Back in 2006 I kept a journal on the making of the saddle I refer to as the Bronc saddle. The purpose was to show the many many different steps that such a project takes. It ended up being a BIG journal! So I thought that saddle was as good as any to talk about, besides I had more hair then and it was a lot darker.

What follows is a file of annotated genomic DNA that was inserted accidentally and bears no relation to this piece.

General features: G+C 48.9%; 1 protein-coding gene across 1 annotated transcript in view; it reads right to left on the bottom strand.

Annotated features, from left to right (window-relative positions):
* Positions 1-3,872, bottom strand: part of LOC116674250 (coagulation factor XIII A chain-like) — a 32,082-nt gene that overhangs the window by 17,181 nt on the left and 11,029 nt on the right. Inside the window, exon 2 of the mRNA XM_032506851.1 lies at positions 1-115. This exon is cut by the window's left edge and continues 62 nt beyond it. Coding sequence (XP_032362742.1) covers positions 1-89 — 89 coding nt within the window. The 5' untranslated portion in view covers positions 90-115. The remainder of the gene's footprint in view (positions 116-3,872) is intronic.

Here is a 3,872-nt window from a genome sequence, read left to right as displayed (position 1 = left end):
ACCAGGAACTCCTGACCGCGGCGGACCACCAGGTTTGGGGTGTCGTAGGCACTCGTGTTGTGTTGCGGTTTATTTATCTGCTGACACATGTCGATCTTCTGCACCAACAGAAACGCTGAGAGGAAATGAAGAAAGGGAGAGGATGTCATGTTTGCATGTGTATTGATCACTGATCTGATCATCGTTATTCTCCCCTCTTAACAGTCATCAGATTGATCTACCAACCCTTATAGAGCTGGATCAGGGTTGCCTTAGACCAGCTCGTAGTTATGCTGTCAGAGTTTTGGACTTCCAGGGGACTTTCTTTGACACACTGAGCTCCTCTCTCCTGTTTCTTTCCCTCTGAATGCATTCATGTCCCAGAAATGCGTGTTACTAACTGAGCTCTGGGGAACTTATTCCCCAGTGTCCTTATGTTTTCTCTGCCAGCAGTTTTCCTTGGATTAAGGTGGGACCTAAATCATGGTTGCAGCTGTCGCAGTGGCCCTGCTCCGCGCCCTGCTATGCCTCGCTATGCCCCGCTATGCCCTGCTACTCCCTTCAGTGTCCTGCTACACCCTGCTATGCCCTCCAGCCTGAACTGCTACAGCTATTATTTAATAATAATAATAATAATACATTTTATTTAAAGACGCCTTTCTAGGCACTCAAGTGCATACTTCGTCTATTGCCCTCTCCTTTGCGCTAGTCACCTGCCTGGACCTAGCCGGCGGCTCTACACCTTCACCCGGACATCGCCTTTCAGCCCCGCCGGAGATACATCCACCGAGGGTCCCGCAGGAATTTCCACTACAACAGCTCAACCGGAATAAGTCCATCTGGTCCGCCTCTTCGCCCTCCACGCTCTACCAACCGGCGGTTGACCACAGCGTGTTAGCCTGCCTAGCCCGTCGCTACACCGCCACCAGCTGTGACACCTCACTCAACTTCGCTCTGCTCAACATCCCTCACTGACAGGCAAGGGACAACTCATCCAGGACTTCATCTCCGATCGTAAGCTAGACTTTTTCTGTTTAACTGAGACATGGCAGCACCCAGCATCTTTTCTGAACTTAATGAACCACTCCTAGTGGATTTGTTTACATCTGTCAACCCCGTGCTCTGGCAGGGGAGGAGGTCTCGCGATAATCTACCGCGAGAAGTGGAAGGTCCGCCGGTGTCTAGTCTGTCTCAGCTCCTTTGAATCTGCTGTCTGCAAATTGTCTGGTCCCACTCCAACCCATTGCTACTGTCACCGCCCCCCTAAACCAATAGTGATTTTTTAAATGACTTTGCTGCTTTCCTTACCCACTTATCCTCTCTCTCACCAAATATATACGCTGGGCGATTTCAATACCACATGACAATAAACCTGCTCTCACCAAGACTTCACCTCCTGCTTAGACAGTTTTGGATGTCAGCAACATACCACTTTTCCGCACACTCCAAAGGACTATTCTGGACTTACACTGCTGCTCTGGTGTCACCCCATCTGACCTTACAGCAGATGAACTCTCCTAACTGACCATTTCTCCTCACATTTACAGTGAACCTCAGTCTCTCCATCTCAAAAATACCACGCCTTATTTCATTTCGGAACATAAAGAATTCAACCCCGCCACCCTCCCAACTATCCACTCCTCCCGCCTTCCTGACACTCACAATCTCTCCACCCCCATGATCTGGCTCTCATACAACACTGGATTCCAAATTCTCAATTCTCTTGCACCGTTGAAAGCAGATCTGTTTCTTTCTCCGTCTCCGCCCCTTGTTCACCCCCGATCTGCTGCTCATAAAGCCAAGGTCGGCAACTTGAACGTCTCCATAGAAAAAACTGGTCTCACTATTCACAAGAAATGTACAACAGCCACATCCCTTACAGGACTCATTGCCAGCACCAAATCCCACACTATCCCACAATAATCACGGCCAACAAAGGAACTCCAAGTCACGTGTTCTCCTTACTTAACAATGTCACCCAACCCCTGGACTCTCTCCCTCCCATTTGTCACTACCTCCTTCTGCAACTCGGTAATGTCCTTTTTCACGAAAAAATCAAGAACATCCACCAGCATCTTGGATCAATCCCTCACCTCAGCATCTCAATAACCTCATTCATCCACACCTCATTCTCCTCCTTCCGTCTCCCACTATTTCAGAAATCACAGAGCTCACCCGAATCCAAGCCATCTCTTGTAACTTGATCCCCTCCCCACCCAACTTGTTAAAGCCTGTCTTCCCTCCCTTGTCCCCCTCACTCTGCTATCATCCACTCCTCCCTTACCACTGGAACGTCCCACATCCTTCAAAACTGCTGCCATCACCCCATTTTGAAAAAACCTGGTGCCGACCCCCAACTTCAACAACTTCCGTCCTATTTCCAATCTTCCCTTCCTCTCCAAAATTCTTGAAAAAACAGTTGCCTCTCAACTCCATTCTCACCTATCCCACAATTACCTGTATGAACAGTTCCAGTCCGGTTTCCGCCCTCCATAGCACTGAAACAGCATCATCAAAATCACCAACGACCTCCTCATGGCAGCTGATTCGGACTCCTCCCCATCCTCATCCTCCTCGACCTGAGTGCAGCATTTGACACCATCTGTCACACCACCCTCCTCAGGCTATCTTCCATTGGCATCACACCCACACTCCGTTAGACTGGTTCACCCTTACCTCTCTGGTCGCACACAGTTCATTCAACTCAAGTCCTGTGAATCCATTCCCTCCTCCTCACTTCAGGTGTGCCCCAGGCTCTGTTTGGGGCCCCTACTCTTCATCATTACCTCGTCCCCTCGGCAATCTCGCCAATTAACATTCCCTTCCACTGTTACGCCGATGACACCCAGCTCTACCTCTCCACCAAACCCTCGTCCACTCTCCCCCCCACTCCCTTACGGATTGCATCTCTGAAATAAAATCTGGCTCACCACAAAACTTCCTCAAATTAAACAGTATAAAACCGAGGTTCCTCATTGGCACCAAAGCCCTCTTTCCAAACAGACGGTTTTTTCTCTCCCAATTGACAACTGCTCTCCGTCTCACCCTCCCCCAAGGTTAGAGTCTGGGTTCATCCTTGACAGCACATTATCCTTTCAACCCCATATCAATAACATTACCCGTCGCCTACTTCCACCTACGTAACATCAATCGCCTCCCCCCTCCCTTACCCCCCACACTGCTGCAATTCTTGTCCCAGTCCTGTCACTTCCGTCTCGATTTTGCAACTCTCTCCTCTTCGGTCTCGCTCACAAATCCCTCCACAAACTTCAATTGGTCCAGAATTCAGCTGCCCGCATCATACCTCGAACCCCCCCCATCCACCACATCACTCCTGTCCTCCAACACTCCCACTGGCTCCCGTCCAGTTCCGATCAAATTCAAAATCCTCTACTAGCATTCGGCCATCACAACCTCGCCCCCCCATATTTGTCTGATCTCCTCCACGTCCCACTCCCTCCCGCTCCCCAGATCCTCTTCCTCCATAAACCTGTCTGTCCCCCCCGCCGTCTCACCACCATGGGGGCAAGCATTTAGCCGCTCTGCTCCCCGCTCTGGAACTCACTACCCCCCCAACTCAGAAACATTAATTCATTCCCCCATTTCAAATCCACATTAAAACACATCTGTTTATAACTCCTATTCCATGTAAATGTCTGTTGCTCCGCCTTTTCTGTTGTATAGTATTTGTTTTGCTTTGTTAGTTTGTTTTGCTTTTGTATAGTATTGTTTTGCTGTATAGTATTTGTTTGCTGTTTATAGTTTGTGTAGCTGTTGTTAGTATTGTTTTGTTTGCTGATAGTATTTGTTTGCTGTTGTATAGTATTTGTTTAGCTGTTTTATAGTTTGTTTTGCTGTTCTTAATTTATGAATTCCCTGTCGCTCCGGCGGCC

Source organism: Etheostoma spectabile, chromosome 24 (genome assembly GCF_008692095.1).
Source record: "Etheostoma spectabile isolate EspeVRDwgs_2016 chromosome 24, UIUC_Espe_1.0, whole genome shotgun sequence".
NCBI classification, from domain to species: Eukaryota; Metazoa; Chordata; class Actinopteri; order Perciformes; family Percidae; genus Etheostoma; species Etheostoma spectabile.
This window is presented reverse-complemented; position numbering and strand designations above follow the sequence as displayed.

A lot of time and thought goes into a project like this; the first is deciding what my theme is going to be. Then I have to decide what type of saddle would be most appropriate for that theme In 2013 I made a saddle titled the Will James,…. That was easy I started with the tree named after him, and made the shape of the saddle what Mr. James usually drew, which was a semi square skirted saddle with a metal horn, and ox bow stirrups. In ’06 I wanted to make a saddle with my favorite theme, the bucking horse. So if bucking horses are the main theme A swell fork saddle seemed natural So of course the “committee’ tree was used (also called an Association tree) Back in the early years of rodeo, bronc riders were showing up at rodeos with all kinds of crazy forks and finally it was decided some uniformity would be good, so a fork 14 inch wide was agreed up on. I’m pretty sure the early years they did have a horn, but they wouldn’t have had the big long fenders or a loop seat, like I designed but my main objective was to build a cool looking saddle that someone would want to display in their home or office….. I call it artistic license. After the style of tree has been decided I work on the decoration design. I really loaded up on this one even decorating the saddle strings, pretty darn busy, kind of like inside my head, but that’s another story by itself! Anyway I need to decide where on the saddle will I have my art work, how many figures will I have on it, do the figures have some color or do I stay with earth tones, What kind of floral design do I want and what type of flower do I want. Somebody just asked “Isn’t one the same as the other, But NO, they’re not. Most people know what the “Sheridan“style is but there are other styles too such as the Arizona, the California, The NorthWest style, In 2011 I made my Miles city saddle that had no stem flow at all just roses side by side, not sure if that falls into any category. Any way I went with one of my favorite flowers, a type of daisy that had a heavy stem flow, and where room allows I like to make the stem flow a continual loop, meaning if you follow the flow, it will meet up where you first started It can take quite a bit of time drawing the pattern out, then transferring it onto the leather, finally carving it and then adding a little color to help make the design POP The fun thing about leather work is there are a lot of options, only limited by our own imagination.